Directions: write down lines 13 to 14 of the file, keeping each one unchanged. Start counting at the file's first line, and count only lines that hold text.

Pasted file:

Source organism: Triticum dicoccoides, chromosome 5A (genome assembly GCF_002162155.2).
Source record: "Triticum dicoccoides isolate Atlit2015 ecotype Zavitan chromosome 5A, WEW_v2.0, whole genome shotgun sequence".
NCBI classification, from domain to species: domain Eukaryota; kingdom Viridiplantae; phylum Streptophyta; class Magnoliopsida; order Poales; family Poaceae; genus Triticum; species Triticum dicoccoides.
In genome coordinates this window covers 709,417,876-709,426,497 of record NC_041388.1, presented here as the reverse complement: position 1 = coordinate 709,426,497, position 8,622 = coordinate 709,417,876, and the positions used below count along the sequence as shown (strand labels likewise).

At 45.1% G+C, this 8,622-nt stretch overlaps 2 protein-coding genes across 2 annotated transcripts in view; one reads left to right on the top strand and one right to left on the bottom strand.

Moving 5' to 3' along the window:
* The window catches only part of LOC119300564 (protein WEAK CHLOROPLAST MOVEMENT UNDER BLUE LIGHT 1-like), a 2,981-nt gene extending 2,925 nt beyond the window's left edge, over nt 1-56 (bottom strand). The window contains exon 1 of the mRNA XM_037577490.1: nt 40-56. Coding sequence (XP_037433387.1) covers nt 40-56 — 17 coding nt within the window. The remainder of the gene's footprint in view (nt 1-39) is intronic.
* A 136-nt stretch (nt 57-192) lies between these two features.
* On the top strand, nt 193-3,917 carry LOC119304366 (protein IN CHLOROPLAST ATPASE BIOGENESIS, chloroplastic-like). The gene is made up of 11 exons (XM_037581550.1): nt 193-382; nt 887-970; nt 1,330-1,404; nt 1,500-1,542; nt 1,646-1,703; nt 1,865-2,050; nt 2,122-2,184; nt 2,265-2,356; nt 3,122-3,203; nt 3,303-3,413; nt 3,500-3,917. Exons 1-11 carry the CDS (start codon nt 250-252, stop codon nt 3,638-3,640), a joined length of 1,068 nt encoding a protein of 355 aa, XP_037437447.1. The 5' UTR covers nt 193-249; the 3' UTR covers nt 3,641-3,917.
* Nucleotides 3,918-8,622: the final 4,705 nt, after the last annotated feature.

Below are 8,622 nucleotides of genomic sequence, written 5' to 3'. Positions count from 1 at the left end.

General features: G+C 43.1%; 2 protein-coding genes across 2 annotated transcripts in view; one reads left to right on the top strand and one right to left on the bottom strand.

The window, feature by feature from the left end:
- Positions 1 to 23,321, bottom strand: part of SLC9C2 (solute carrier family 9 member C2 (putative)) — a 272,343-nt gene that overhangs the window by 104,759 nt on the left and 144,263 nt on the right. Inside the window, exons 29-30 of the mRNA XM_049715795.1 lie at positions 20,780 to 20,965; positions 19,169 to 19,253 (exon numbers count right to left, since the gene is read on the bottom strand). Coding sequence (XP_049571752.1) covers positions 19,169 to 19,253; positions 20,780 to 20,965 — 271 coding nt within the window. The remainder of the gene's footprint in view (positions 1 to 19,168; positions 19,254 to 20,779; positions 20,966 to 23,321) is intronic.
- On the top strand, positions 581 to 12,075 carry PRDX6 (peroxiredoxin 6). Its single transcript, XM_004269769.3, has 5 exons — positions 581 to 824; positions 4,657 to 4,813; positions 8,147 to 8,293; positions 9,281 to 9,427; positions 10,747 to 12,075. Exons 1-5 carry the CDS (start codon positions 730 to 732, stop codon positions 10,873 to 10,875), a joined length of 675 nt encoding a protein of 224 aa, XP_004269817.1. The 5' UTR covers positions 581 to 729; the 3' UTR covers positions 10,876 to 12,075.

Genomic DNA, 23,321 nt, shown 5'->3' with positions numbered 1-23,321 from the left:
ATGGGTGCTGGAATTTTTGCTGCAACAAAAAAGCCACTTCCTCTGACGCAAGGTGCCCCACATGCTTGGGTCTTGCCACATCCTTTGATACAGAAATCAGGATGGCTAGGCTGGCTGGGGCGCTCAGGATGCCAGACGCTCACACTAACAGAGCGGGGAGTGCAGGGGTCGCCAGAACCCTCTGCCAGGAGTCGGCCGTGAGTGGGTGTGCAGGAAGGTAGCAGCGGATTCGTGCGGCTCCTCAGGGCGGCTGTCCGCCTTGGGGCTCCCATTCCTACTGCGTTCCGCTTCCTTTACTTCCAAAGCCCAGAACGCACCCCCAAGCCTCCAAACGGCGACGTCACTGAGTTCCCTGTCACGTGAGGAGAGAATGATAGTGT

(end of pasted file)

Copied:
The window, feature by feature from the left end:
- Positions 1 to 23,321, bottom strand: part of SLC9C2 (solute carrier family 9 member C2 (putative)) — a 272,343-nt gene that overhangs the window by 104,759 nt on the left and 144,263 nt on the right. Inside the window, exons 29-30 of the mRNA XM_049715795.1 lie at positions 20,780 to 20,965; positions 19,169 to 19,253 (exon numbers count right to left, since the gene is read on the bottom strand). Coding sequence (XP_049571752.1) covers positions 19,169 to 19,253; positions 20,780 to 20,965 — 271 coding nt within the window. The remainder of the gene's footprint in view (positions 1 to 19,168; positions 19,254 to 20,779; positions 20,966 to 23,321) is intronic.